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Tuesday, July 9, 2013

NORTH AND SOUTH -- DVD review by porfle

Looking back now on the premiere of "Star Trek: The Next Generation", it's funny now how little some of us realized what a coup Gene Roddenberry had scored in getting British thespian Patrick Stewart to star as Captain Jean Luc Picard. Back then, I thought this short, bald guy whom I didn't recall ever seeing before was about as much captain material as my Aunt Fanny, but time certainly proved me wrong about that.

Interesting, then, to rediscover Patrick Stewart's earlier TV and film accomplishments back when he was a sturdy young up-and-coming actor with a full head of (fake) hair. The four-part "BBC2 Serial" presentation NORTH AND SOUTH (1975), now available in a 2-disc DVD set from Acorn Media, catches him with his robust theatricality in full bloom in a part he can really sink his incisors into.

The actual star of this adaptation of the Elizabeth Gaskel novel is Rosalie Shanks (Aunt Mimi of "John Lennon: A Journey in the Life") as Margaret Hale, a young Victorian-era woman who has been living the high society life in London with her aunt and cousins for ten years but now yearns to return to her pastoral home in Southern England. As fate would have it, though, her clergyman father (Robin Bailey) has just broken ties with the church and is moving the family to a Northern factory town filled with noise and soot, which horrifies not only Margaret but her reserved, delicate mother ( Kathleen Byron).

Mr. Hale begins to earn extra money as a tutor, and one of his students is a young cotton mill owner named John Thornton (Stewart). When labor vs. management issues begin to heat up and a strike looms, bleeding heart Margaret sides with the poor workers while Thornton brings in Irish laborers, which leads to a confrontation in which Margaret is injured while shielding Thornton from harm.

Her impulsive act is seen as a brazen display of public affection that will lead to her shame unless she marries Thornton. The idea appeals to him since he happens to be in love with her, but she can't stand him--at least, she claims she can't (although we know better, now don't we?)

What promises to be a complex story actually turns out to be quite simple and, while engrossing enough, seems a bit padded over four 50-minute episodes. The deliberate and non-sensationalistic storytelling style is at its most intriguing when dealing with Thornton's labor problems and the tribulations of some of his downtrodden workers, such as the unfortunate Higgins (Norman Jones) whose daughter Bessy is dying from breathing in cotton fibers in what is known as the factory's dreaded "carding room." Rosalie Crutchley is a strong presence as Thornton's iron-willed mother, who considers her son too good for Margaret, and their scenes together are interesting.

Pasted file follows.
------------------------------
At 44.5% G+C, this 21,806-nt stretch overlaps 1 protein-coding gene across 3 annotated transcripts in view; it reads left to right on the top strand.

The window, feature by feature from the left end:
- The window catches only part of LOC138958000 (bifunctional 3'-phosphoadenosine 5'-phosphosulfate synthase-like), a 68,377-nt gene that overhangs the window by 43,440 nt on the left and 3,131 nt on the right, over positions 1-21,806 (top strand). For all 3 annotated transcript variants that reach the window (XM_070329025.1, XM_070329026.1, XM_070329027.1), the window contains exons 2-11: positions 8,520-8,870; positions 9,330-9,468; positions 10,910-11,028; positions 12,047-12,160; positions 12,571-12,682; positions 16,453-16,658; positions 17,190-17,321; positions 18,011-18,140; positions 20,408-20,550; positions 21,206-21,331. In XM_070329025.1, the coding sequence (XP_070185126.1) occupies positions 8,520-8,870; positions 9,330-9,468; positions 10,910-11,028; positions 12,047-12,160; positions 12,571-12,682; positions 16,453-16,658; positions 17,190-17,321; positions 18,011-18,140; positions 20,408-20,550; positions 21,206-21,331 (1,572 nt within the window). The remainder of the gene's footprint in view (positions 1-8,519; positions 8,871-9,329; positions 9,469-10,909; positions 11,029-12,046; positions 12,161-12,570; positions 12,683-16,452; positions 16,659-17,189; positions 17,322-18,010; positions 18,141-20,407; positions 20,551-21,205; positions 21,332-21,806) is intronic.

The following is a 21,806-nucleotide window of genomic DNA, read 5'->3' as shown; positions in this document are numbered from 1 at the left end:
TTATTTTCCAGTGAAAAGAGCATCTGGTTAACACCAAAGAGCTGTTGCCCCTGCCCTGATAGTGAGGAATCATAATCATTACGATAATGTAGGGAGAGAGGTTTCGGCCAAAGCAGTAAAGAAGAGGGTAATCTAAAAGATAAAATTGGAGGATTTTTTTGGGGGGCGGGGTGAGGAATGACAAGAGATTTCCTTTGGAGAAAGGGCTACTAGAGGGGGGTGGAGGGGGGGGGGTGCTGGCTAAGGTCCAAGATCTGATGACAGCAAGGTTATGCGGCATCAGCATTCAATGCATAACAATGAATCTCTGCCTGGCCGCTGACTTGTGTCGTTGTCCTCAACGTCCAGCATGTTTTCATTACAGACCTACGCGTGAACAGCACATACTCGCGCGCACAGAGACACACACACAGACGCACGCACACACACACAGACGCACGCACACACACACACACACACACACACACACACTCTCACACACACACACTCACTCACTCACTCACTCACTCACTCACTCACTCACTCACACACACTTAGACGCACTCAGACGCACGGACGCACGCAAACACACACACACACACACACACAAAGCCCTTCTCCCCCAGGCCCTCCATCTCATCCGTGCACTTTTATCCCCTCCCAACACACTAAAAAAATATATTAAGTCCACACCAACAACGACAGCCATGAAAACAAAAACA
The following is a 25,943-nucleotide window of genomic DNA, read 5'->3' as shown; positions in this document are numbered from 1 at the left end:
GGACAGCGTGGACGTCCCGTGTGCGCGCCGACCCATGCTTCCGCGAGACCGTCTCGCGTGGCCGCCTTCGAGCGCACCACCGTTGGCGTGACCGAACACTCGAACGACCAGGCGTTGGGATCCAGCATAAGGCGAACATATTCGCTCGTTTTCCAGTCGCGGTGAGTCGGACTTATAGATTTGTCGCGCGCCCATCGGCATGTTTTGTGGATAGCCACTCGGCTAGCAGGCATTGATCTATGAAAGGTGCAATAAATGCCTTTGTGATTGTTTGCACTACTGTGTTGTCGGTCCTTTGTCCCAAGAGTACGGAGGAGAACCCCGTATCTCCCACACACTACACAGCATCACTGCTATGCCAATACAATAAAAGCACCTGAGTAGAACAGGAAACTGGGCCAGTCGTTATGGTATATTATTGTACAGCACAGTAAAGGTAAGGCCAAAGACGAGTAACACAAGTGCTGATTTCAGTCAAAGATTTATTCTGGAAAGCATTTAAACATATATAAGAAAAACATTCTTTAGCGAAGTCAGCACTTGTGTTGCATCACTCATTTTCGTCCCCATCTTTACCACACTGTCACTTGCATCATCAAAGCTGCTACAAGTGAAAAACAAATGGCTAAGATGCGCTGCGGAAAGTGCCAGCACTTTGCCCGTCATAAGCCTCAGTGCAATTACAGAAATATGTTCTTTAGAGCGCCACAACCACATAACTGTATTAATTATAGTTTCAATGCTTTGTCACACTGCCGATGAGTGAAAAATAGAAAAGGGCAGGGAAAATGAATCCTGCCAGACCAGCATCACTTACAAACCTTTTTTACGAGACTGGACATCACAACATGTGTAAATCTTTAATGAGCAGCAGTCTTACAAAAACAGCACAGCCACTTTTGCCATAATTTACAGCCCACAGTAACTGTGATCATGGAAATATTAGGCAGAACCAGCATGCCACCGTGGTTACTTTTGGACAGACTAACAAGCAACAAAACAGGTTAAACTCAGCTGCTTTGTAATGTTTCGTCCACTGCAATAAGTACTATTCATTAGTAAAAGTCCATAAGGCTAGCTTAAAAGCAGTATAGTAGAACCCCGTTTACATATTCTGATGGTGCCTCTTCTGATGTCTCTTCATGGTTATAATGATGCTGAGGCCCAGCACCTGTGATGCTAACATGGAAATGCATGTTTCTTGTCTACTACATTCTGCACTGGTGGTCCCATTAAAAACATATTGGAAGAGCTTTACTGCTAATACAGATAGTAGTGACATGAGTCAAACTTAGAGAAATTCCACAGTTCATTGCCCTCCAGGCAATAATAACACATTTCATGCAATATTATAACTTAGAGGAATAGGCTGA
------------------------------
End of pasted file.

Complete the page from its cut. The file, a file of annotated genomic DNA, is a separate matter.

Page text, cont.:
The romantic stuff, however, wears thin after awhile and is resolved in a seemingly cursory manner as the story itself offers few surprises--even the fact that several key characters die off one by one eventually loses its shock value. After awhile it even begins to seem as though new players are being introduced simply to give the story someone else to knock off so that poor put-upon Margaret can be sad again.

As Margaret, Rosalie Shanks is theatrical and affected, but earnest, and somewhat reminiscent of a young Julie Andrews although at times her oddly over-expressive face makes her resemble a Nick Park character. Margaret gains some depth as the determinedly charitable young woman takes on an increased empathy for those beneath her station, yet we never really care all that much about her. Stewart, on the other hand, brings such a restrained vigor to his role that the film lights up when he's on the screen. In relation to his dreary surroundings and the dour people he must constantly deal with, his character is likable and appealing.

The 2-disc DVD from Acorn Media is in full screen with Dolby Digital sound and English subtitles. No extras. Image quality is good despite the age of the production.

Veering at times toward sheer melodrama, there's a theatricality to NORTH AND SOUTH that sometimes makes it seem as though it's being recited rather than acted. On the whole, however, it's a pleasant enough viewing experience that fans of old-style BBC Victorian drama will want to make it a point to see. And Patrick Stewart with hair--whether it's actually his or not--is always a novelty.

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